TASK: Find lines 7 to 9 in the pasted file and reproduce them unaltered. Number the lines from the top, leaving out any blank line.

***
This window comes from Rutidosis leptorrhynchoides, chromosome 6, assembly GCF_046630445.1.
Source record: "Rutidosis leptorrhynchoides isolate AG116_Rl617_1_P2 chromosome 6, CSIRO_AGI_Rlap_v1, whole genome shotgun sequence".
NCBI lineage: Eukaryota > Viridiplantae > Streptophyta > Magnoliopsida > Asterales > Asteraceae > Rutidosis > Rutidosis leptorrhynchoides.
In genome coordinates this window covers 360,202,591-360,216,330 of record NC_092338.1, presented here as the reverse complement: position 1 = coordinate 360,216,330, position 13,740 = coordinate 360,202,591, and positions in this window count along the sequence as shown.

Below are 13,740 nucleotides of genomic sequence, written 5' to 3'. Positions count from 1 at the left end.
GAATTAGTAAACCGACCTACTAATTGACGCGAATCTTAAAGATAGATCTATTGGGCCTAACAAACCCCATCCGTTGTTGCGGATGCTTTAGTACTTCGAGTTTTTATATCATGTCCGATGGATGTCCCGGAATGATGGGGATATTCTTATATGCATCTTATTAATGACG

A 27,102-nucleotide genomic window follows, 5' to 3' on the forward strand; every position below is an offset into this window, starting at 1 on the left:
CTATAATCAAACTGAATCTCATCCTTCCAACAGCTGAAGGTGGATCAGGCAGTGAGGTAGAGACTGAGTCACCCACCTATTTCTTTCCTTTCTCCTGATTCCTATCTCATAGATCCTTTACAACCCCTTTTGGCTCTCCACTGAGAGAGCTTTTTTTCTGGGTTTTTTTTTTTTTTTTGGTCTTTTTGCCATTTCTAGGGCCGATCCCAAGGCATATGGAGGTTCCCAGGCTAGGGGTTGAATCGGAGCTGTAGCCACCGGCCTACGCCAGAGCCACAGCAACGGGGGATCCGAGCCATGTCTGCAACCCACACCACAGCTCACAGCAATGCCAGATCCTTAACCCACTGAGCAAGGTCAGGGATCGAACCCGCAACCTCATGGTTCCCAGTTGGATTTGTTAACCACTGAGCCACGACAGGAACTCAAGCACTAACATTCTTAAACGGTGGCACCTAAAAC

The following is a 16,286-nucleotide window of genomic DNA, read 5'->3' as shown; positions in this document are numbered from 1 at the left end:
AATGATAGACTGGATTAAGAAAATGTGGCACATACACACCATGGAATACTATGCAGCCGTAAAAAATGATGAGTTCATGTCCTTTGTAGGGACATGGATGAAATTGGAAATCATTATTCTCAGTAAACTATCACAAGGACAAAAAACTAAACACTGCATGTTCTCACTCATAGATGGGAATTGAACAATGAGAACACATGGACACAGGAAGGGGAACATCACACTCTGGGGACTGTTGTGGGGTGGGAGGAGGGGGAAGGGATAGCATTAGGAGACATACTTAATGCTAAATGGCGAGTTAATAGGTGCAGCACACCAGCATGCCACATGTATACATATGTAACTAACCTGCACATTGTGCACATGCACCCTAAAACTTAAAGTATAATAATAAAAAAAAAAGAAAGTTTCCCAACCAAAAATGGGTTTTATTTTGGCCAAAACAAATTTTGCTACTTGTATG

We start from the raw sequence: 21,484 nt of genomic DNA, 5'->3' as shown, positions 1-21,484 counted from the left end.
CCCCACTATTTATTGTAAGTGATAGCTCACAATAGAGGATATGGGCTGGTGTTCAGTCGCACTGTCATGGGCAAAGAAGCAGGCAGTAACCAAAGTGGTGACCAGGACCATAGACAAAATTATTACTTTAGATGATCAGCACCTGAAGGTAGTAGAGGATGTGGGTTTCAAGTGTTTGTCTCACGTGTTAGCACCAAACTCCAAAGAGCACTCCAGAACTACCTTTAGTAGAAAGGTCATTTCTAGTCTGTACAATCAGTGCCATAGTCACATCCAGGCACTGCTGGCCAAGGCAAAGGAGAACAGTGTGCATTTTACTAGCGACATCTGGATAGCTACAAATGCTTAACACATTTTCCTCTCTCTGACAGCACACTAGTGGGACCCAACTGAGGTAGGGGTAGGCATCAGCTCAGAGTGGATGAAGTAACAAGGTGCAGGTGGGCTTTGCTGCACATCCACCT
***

A 27,102-nucleotide genomic window follows, 5' to 3' on the forward strand; every position below is an offset into this window, starting at 1 on the left:
CTATAATCAAACTGAATCTCATCCTTCCAACAGCTGAAGGTGGATCAGGCAGTGAGGTAGAGACTGAGTCACCCACCTATTTCTTTCCTTTCTCCTGATTCCTATCTCATAGATCCTTTACAACCCCTTTTGGCTCTCCACTGAGAGAGCTTTTTTTCTGGGTTTTTTTTTTTTTTTTGGTCTTTTTGCCATTTCTAGGGCCGATCCCAAGGCATATGGAGGTTCCCAGGCTAGGGGTTGAATCGGAGCTGTAGCCACCGGCCTACGCCAGAGCCACAGCAACGGGGGATCCGAGCCATGTCTGCAACCCACACCACAGCTCACAGCAATGCCAGATCCTTAACCCACTGAGCAAGGTCAGGGATCGAACCCGCAACCTCATGGTTCCCAGTTGGATTTGTTAACCACTGAGCCACGACAGGAACTCAAGCACTAACATTCTTAAACGGTGGCACCTAAAAC

The following is a 16,286-nucleotide window of genomic DNA, read 5'->3' as shown; positions in this document are numbered from 1 at the left end: